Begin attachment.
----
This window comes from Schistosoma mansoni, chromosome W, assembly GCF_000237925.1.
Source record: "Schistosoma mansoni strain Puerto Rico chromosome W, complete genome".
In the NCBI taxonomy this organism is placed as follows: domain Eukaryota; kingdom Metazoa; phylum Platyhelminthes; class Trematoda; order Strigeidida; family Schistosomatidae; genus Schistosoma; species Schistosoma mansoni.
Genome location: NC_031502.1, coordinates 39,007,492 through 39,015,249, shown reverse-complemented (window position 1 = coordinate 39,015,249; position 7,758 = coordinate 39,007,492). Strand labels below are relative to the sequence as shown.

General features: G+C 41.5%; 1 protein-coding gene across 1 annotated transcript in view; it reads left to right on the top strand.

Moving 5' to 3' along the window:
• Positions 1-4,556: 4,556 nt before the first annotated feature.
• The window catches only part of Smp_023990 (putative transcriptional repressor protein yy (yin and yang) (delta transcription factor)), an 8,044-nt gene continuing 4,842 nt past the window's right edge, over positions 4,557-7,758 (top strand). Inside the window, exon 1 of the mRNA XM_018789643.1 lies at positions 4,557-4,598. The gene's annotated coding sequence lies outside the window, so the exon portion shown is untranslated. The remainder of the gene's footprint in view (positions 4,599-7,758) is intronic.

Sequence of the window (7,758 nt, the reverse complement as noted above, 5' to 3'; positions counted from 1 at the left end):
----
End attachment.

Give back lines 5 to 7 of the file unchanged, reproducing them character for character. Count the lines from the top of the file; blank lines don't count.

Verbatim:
General features: G+C 41.5%; 1 protein-coding gene across 1 annotated transcript in view; it reads left to right on the top strand.

Moving 5' to 3' along the window:
• Positions 1-4,556: 4,556 nt before the first annotated feature.